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Tories accuse Moray Council leader of treating public cash as ‘private fund’ in wage row

Conservative group leader Tim Eagle and council leader Graham Leadbitter.
Conservative group leader Tim Eagle and council leader Graham Leadbitter.

Moray Council’s Conservative councillors have accused the local authority’s leader of treating public cash as “private fund” after giving extra wages to an unnamed committee vice-chair.

Opposition councillors Frank Brown and Tim Eagle hit out at Graham Leadbitter for giving an extra £4,370 as part of senior councillor payments to an SNP colleague on a committee not currently operating.

The extra funds were originally earmarked for Amy Taylor as a committee chairwoman before she resigned from the SNP administration and chair roles in September for “personal reasons.”

Blow for Moray Council’s SNP administration with resignation of councillor

 

Council accounts noted m o s t  c o u n c i l l o r s  earn £17,470 a year and those with greater responsibility like committee chairs get £21,840.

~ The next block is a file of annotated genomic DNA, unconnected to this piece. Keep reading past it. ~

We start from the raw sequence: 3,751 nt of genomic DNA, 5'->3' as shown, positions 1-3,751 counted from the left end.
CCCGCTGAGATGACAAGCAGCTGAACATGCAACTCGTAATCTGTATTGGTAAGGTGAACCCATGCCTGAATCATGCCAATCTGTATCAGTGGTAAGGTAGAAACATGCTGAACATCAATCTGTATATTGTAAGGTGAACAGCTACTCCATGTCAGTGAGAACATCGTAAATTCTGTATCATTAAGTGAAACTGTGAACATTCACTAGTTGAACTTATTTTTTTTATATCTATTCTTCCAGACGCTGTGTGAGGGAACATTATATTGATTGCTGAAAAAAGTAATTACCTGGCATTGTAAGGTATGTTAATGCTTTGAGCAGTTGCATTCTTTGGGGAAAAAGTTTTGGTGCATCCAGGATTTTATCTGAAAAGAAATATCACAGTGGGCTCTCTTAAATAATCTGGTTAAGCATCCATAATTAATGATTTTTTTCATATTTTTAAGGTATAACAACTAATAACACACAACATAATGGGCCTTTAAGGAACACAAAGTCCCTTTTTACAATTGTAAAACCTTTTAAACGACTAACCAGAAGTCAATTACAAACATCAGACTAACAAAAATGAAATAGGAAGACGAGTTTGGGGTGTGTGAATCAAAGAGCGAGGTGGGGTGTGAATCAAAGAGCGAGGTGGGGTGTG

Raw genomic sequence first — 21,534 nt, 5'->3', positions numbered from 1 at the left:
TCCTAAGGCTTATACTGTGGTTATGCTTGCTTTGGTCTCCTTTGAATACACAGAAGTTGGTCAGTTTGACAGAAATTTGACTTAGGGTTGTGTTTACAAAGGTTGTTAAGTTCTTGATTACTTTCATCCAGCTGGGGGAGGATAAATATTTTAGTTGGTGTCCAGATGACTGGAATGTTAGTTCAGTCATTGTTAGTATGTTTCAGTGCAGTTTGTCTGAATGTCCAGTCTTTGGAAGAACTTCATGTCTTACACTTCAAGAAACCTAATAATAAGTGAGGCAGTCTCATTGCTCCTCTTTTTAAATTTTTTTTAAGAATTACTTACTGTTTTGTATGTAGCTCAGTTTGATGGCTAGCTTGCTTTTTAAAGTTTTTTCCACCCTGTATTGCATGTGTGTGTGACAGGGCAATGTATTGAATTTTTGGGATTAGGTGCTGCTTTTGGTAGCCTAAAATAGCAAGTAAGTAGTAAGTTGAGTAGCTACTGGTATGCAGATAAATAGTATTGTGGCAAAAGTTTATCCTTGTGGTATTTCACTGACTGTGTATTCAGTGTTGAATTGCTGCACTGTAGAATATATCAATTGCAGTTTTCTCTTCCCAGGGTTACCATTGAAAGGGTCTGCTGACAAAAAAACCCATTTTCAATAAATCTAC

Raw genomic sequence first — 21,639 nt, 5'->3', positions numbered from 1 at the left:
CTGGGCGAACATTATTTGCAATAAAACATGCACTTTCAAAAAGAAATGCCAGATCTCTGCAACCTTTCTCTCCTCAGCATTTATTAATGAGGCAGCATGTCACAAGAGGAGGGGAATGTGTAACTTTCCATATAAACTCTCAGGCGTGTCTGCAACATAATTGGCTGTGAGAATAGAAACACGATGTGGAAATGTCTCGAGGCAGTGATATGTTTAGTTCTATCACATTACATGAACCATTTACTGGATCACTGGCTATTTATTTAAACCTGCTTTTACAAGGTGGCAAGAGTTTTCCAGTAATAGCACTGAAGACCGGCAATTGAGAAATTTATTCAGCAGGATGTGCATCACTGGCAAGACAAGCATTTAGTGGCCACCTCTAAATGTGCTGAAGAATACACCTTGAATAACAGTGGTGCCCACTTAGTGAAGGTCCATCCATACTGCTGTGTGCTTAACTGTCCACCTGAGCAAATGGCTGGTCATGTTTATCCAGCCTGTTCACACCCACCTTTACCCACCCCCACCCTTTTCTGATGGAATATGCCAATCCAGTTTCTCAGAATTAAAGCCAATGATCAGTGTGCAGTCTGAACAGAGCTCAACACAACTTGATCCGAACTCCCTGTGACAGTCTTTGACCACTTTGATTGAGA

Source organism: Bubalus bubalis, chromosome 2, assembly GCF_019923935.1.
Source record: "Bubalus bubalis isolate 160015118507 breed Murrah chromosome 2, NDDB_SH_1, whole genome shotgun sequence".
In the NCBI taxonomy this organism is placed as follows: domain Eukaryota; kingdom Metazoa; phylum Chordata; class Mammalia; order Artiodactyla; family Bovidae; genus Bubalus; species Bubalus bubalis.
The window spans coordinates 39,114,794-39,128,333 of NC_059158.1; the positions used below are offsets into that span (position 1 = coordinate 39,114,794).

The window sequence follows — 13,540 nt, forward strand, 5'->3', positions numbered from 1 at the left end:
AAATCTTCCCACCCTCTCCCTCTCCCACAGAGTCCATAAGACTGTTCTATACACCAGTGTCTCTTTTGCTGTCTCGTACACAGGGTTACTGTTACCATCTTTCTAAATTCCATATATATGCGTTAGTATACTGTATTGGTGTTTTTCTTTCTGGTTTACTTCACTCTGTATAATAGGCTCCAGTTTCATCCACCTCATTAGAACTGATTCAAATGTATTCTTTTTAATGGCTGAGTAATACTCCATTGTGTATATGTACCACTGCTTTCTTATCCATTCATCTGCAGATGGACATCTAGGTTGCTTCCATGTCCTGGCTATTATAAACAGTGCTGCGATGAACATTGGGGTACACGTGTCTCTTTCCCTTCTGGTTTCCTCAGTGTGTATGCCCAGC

Last night, Mr Eagle, Moray Tory group leader, said he was “appalled” Mr Leadbitter seemed to have ignored officials’ advice on the payment, something Mr Leadbitter denies.

He added: “It is vitally important the public has faith that extra public money is awarded to elected members on the basis of them taking on extra work.

“It should not be treated as if it is some kind of private fund to be handed
out at the discretion of the leader of the council to whoever he sees fit.

“Frankly, I am appalled to hear that despite guidance from senior officers, the leader of the SNP has sought to financially benefit a member of his own group by increasing the allowances of a member who under the current model has no role that merits an extra payment.

“Moray has struggled for years to get the funding to run core services so every penny really does count.”

However, yesterday Mr Leadbitter labelled it a “ridiculous smear attempt”, stating: “I’m sure it will be no surprise that councillors with greater responsibilities and time commitments can b e  p a i d  s p e c i a l  responsibility allowances.

“Mr Eagle receives a special responsibility allowance and he does not chair a committee.

“The payment of special responsibility allowances reflects workloads and responsibilities and I am absolutely clear on the substantial amount of work that all administration councillors put in.

“The allocation of allowances has always been a matter for the council’s administration and it is simply not true officers advised against the allocation of this allowance.”

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